Sunday, October 13, 2013

Worshipful Walks - Worship in the midst of Creation

This fall, as part of Grace Episcopal Church, Medford's Experiments in Sunday Night Worship we did several, what we named, Worshipful Walks. The walk is a short hike, stopping on the path along the way for prayers, reading from scripture, meditation and finally the Holy Eucharist celebrated at a pre-chosen beautiful setting.

The service is designed to help connect with the experience of God in nature, and help to inspire for the care of creation and the environment. 

We did walks in several different green spaces around Medford, a walk through the Fells to Wright's Tower, along the Mystic Lakes and in the Brooks Estates.  

 Here is an articles in the local papers about the walks:

Medford Transcript

Inside Medford

Here is a sample bulletin from one of our walks:

Grace Episcopal Church Medford
Experiments in Evening Worship
Worshipful Walks- Brooks Estate
Sept. 29, 2013
5:00 PM
All Are Welcome
Words of Welcome
Opening Prayer- The Collect
O God, you declare your almighty power chiefly in showing mercy: Grant us the fullness of your grace, that we, running to obtain your promises, may become partakers of your heavenly treasure; through Jesus Christ our Lord, who lives and reigns with you and the Holy Spirit, one God, for ever and ever. Amen.

Station 1: Song &Scripture
Song- “Seek Ye First”
Seek ye first the kingdom of God
And his righteousness
And all these things shall be added unto you
Allelu, Alleluia (repeat)

The Holy Scripture: Nehemiah 9:6-7
And Ezra said: “You are the Lord, you alone; you have made heaven, the heaven of heavens, with all their host, the earth and all that is on it, the seas and all that is in them. To all of them you give life, and the host of heaven worships you. You are the Lord, the God who chose Abram and brought him out of Ur of the Chaldeans and gave him the name Abraham.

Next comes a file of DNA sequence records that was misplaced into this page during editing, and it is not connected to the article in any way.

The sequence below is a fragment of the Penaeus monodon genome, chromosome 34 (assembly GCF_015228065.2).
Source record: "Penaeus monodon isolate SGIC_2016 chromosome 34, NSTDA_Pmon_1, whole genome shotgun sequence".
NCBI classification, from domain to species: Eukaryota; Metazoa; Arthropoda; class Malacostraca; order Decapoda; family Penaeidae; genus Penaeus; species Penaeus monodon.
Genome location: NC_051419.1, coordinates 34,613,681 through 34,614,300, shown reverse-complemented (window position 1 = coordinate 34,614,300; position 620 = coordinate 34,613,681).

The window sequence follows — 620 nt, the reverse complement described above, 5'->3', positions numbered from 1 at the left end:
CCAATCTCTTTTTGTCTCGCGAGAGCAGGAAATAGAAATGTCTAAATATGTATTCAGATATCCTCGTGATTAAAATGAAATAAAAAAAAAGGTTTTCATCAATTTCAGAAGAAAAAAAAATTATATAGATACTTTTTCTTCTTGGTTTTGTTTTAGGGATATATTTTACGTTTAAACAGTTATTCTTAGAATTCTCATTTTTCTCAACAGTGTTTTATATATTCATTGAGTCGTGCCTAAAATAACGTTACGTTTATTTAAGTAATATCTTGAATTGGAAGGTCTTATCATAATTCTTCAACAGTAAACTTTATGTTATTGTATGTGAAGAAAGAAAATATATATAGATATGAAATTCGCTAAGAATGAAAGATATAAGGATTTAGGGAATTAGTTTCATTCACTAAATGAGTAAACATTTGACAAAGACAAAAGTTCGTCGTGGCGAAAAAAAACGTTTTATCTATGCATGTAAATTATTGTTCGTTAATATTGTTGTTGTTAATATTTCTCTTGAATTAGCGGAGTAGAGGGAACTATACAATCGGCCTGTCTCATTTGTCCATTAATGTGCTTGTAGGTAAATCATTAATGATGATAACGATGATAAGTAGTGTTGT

Lectio Divina (LD)- You are invited to speak a word, phrase, or thought that catches your attention.

Walk in silence to 2nd station

Station 2: Nehemiah 9:6-7
                 LD: Share in pairs where this passage has meaning for you and/or where it invites you today. Later, you will be given a chance to share with the larger group.

Seek ye first the kingdom of God
And his righteousness
And all these things shall be added unto you
Allelu, Alleluia (repeat)

Walk to 3rd station

Station 3: Prayers of the People
An excerpt from“A Future Not Our Own”- a prayer by Oscar Romero (read together):

This is what we are about.
We plant the seeds that one day will grow.
We water seeds already planted, knowing that they hold future promise.
We lay foundations that will need further development.
We provide yeast that produces far beyond our capabilities.
We cannot do everything, and there is a sense of liberation in realizing that.
We may never see the end results, but that is the difference between the master builder and the worker.
We are workers, not master builders;
Ministers, not messiahs.
We are prophets of a future not our own.

Walk to Loop Trail

Song at the fort: “Sanctuary”
 Lord, prepare me to be a sanctuary
             Pure and holy, tried and true
With thanksgiving
 I’ll be a living sanctuary for you

Walk to 4th station

Station 4: Poem & Guided Reflection

Walk in silence to 5th station

Station 5: Eucharist
Songs: Come Thou Fount of Every Blessing
 Lord, You Have Come to the Lakeshore


Friday, April 5, 2013

My Sabbatical Plan and Reading List

I am going on sabbatical from Grace Episcopal Church in Medford from April 15-August 15, 2013.  I have two themes for my sabbatical - 1.) leading change in organizations and communities and 2.) emerging and new forms of Christian community.  

My sabbatical includes leading a conference, attending four or five different conferences and trainings,  going on a week-long silent retreat, teaching Sunday School at my wife's church (Christ Church, Waltham), attending the Wild Goose Festival and visiting a number of emergent churches and christian communities and driving across the country with my family.  I am really excited for this time away from the day-to-day of parish ministry and the chance to reflect and learn about where the wider church and my parish is changing and growing.